Closing Ceremony for EUCOM’s Historic Campbell Barracks

Final ceremony at Campbell Barracks in Heidelberg, Sept. 6, 2013For Germans and Americans who had long imagined a dramatic coda to the cold war, it came instead in a few solemn, quiet moments. After both national anthems were played, seven American and five German soldiers lowered their national colors, marched at the edge of a bedraggled parade ground and carefully folded the flags for the last time.

The ceremony on Friday afternoon, before about 300 onlookers, marked the closing of Campbell Barracks, which, as the headquarters of the United States Army in Europe, issued the orders for the millions of American soldiers — 15 million in Germany alone — who have served on the Continent since 1945. It was a day that most present, mostly an older crowd, had never imagined could come.

“We had no idea that Heidelberg will ever close,” said Regina Hingtgen, 62, who has worked with the Army for 41 years, and first honed her English when her parents billeted G.I.’s. The Army was the best employer, she said, affording her, among much else, a flexibility as a divorced single mother that “no German company would ever have done.”

The day was bittersweet, said the current commander, Lt. Gen. Donald M. Campbell Jr. — no relation to the World War II staff sergeant after whom the barracks was named —after the low-key ceremony. After the end of the cold war with the collapse of the Soviet Union, then the absorption of new NATO members and alliance commands at the base, followed by almost 10 years of preparation and a dwindling military presence, power was passing forever from Heidelberg.

The Army has shifted to a new European headquarters in Wiesbaden, where it sits atop a hill, isolated and thus secure, in this post-9/11 world, from the kind of local interactions that long made the Americans welcome here. As General Campbell noted, it is more effective to concentrate Army might in five key locations in Germany as well as in Vicenza, Italy, and in a cluster supporting NATO in Luxembourg, the Netherlands and Belgium, where NATO is headquartered.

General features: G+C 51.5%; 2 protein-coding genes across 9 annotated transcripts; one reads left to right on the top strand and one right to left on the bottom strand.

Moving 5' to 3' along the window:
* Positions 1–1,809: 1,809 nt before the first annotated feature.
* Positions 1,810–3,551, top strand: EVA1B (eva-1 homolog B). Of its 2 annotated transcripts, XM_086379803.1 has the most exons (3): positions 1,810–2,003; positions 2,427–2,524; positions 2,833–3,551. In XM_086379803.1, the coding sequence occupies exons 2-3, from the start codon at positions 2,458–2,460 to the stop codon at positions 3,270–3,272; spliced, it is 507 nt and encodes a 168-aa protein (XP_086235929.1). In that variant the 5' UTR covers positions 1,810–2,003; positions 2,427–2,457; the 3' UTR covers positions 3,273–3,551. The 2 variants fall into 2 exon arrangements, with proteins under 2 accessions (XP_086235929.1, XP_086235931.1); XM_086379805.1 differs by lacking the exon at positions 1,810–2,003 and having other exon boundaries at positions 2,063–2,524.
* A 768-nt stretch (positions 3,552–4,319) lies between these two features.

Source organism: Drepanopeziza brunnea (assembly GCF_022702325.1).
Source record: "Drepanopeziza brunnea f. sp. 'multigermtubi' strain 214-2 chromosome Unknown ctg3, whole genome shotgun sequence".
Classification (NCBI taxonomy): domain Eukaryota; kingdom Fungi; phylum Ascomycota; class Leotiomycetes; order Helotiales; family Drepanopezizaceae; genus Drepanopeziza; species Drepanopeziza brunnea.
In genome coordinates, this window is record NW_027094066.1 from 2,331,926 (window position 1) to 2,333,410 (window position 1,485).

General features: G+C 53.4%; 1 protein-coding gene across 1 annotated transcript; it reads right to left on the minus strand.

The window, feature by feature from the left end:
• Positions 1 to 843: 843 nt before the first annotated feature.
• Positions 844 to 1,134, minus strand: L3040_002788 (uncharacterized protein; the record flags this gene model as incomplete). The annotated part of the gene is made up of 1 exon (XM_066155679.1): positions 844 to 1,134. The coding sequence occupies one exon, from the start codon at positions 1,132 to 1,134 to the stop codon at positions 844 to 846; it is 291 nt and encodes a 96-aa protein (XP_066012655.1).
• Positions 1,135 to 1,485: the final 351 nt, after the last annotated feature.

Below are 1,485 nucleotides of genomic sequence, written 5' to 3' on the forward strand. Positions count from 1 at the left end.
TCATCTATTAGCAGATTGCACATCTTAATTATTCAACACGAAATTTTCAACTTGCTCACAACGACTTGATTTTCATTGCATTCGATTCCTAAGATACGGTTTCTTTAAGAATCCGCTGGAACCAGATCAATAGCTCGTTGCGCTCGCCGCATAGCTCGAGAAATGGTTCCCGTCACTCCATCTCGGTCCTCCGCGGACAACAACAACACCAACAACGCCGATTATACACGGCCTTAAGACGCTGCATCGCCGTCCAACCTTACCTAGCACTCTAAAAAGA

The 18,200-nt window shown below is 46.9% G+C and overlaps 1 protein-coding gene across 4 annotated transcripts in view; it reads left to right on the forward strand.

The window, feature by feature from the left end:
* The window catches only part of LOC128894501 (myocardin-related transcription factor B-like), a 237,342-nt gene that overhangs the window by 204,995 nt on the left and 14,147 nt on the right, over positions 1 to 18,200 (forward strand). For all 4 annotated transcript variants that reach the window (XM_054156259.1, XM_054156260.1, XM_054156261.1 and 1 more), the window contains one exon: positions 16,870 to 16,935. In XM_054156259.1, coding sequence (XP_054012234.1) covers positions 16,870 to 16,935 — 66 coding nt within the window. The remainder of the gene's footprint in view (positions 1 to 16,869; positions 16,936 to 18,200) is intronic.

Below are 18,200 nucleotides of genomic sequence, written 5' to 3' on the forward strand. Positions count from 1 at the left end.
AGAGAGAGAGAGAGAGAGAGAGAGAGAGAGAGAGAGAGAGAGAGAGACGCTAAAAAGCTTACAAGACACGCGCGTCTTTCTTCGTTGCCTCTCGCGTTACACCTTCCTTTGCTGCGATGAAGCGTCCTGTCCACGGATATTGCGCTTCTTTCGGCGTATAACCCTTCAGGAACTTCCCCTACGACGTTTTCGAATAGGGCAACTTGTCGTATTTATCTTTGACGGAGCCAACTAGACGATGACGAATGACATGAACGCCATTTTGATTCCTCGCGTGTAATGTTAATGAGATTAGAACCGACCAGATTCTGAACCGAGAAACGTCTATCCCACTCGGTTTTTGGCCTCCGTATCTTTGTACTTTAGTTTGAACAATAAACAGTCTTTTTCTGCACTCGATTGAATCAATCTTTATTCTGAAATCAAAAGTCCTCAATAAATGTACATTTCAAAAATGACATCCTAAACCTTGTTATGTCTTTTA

The poignant end was a long time coming. The Berlin Wall fell almost 24 years ago, and American troops in Germany have spent more than a decade serving in Afghanistan and Iraq, or offering crucial support to those missions and others in the Horn of Africa, and much else besides. . . .

NATO left in March for a command base in Izmir, Turkey. The city of Heidelberg bid farewell in a Volksfest that drew tens of thousands of people on May 12. In the ensuing months, remaining military personnel and their families also left. . . .

Closing Heidelberg will save the Pentagon $112 million a year, mostly in costly security expenses for several scattered facilities, Mr. [Joe] Garvey said. Still, Lt. Gen. Mark P. Hertling, commander here until his retirement in November, agreed with Mr. [reporter Micha] Hörnle.

“I think a lot went lost,” General Hertling said in a telephone interview. “We Americans went into a cocoon” that was “not all that effective, truthfully,” he added, recalling German friends of troops at the Grafenwoehr base in Bavaria who wept when invited back to the base for a beer festival in 2004.

General Hertling recalled his trepidation during his first visit to Campbell Barracks, in 1975 at the age of 21, when he was a second lieutenant. Heidelberg “was the center of everything, almost like the Forbidden City to go to, because that’s where all the generals were,” he said.

When he became a commander himself, he said, he argued strongly to keep American troops in Europe — “an ocean” closer than America is to conflict in the Middle East or Africa, and working alongside allies old and new whom they knew personally. As he described the value of direct contacts with 51 European and Asian allies to skeptical members of Congress, “you could almost see the light bulbs go on,” he said.

Image: Final ceremony at Campbell Barracks in Heidelberg, Sept. 6, 2013 (photo: Staff Sgt. Brooks Fletcher/US Army)